Friday, December 21, 2007

The Ice Age

I'll never forget the day I heard esteemed Black scholar, Cornel West, refer to this era as "the ice age" because, he said, America was in an era of indifference. Indeed.

Extreme Cruelty
Yesterday, in New Orleans, protesters tried to stop the city council from voting for demolition of four large project complexes that presently have 4500 livable units. Instead, they are opting for the tax credit profiteering of the HUD office and are replacing the communities with 'mixed income housing' to the tune of 744 units. No plan for temporary housing, no plan for allowing people who lived there to come back (it's called "the right of return"). Let's take a moment and think on this for a moment . . .

Yes, the police used pepperspray against the people trying to pile into City Council chambers but, hey, they had to, right? But why should City Council be comfortable only having to look out at the 300 available seats? They should feel the dis-ease of overcrowding, if nothing more than to understand the unimaginably dismissive posture they've adopted. It can all be summed up in this quote:

HUD wants to demolish the buildings, most of them damaged by Hurricane Katrina, so developers can take advantage of tax credits and build new mixed-income neighborhoods.

The council's approval of the demolition is required under the city's charter.

HUD says the redevelopment, in the works before Katrina hit, will mark an end to the city's failed public housing experiment that lumped the poor into crime-ridden complexes and marooned them outside the life of the rest of the city.

Aw, HUD. Who knew the federal government cared so much about public housing? Yep, now is the perfect time to talk about its failed experiment (as if any of us would disagree). Hours later, the demolition was unanimously approved, whereas before there were council members hedging, their conscience tearing at their souls.

I guess seeing people protest and violence break out was enough to want them all gone, eh? See pictures of the demolition as citizens are protesting. It really can't get anymore cruel than shrinking housing at the time when it's so desperately needed and so scarce. All they asked is for temporary housing until there can be 1:1 placement. And to be able to come home.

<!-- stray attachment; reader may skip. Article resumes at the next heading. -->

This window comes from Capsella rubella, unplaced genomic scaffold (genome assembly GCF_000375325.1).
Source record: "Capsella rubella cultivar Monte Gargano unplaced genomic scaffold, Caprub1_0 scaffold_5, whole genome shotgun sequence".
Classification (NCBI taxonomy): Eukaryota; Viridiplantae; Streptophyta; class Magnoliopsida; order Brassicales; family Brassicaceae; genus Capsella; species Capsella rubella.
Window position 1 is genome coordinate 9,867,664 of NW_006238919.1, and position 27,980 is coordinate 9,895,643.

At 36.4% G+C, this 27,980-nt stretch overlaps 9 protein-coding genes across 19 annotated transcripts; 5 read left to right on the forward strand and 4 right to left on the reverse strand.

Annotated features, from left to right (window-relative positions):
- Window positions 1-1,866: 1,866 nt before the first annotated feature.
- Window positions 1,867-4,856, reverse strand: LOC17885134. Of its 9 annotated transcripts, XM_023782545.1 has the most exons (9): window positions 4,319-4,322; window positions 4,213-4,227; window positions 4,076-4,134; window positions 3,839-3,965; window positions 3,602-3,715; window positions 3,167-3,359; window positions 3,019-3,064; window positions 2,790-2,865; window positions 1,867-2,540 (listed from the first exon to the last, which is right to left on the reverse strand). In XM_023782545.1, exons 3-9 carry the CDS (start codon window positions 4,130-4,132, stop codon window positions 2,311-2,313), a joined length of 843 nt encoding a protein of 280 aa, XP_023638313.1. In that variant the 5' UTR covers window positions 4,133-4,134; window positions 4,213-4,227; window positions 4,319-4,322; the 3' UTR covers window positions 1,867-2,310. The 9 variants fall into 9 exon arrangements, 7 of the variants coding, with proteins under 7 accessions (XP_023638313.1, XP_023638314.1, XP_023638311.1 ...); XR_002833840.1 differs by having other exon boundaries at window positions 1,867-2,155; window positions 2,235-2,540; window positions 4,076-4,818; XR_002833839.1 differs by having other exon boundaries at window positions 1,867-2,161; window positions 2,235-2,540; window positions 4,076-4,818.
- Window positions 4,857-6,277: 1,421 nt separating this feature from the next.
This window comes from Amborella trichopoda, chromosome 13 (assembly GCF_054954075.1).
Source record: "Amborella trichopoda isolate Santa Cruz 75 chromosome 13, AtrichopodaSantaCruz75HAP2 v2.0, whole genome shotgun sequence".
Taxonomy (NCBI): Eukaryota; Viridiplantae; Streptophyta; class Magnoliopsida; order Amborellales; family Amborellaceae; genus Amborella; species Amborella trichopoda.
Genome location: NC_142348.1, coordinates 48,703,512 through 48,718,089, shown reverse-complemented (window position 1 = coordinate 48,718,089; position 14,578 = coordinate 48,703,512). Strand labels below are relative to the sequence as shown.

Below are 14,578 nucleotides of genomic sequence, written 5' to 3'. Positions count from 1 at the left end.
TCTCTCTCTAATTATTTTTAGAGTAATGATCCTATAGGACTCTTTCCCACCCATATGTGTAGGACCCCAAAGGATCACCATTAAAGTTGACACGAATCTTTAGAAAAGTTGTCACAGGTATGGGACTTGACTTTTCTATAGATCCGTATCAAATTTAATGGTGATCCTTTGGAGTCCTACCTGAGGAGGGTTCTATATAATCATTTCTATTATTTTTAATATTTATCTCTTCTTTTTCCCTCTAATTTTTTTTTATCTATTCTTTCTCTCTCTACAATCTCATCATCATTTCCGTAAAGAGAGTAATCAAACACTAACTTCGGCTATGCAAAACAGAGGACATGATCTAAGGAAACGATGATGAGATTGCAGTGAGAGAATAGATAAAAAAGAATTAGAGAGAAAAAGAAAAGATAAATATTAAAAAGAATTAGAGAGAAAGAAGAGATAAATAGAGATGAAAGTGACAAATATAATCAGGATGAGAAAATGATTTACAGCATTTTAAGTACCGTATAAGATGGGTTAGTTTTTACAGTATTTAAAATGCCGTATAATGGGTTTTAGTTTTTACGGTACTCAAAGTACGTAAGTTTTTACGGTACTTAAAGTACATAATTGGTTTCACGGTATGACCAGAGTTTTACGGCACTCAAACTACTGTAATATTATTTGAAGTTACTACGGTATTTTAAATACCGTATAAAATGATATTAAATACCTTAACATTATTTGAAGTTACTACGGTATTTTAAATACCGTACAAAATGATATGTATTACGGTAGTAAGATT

And this, ladies and gentlemen, is why we here in Pittsburgh's Historic Hill District cannot let a rich, white, corporation with a billionaire owner, host itself in our neighborhood, take up all of our parking spots and not give much of anything back in terms of proper reinvestment to a poor, Black, working-class community. Even if you don't believe, we believe. We have a dream and, yes, it does take money.

We won't repeat the defeat from 50 years ago, when "Hurricane Civic Arena" displaced thousands of residents and never replaced the housing the way they said they would---and then engaged in benign neglect after residents got mad at the broken promises and engaged in riots during the 1960's. It's cause and effect, folks.

And I could not be more proud of the people of New Orleans for protesting, even passionately so. Indeed, it shows me that global warming is a real and welcomed effort.

Extreme, Visionary Kindness
"He Had a Dream" But at least this is real. When I entered graduate school, we read a book on teaching with a statement I've never forgotten---"students will float to the mark you set". To tell a group of third graders that they will be going to college is phenomenal and wonderful because the prison industrial complex is determined by third grade reading scores. Yes. So, either you will believe and assist in these kids' education---or many of them will be going to prison. Plain and simple. I'm not surprised this column is from Marc Fisher from The Washington Post. I'm thinking maybe the PG posted it because it involves the word "Promise", as in "Pittsburgh Promise". We'll see.

In the meantime, at least the University of Pittsburgh brought back the "Upward Bound" program, which helps high school students prepare for college. With an initial grant from the U.S. Department of Education of approximately $485,000 for its first year, it will serve 112 students who will be the first in their generation to attend college. If the program meets their objectives, it will be funded for an additional three years. Good. It actually works.


Thursday, December 20, 2007

A Fistful of Dollars

Lots of news on the Hill and CBA talk this week. And since my blog is reflective of my column in the Pittsburgh City Paper, here is the latest:

A Fistful of Dollars:
If the Pittsburgh Penguins want to play, someone has to pay

"I always enjoyed it when Clint Eastwood squinted, flicked his cigarette and faced his enemy down with a cold, hard stare. Well, here in the Hill District we’re at that point with the city, the county and the Pittsburgh Penguins."

You should definitely read my column with another main article in the CP (History Repeating? by Chris Young) in which you will find such gems as:

“We’re not asking for a handout,” [Eugene] Taylor said, wearing a One Hill sticker on his chest. “Just a fair share.”

[...]

“We’re going to be ready to sign it on our side,” the mayor said. But, he added, “I’m not saying it’s a requirement for [planning-commission] approval.”

"The mayor did, however, say that there are “many disagreements” between sides."

[...]

“He is virtually saying he’s not supporting a CBA,” Milliones said. “You can’t not support funding to the community and still support the CBA. It’s a contradiction.

“A CBA is a request for financial support.”

[...]

“It’s past time for talks,” [One Hill CBA Chair Carl] Redwood said. “It’s time for action.”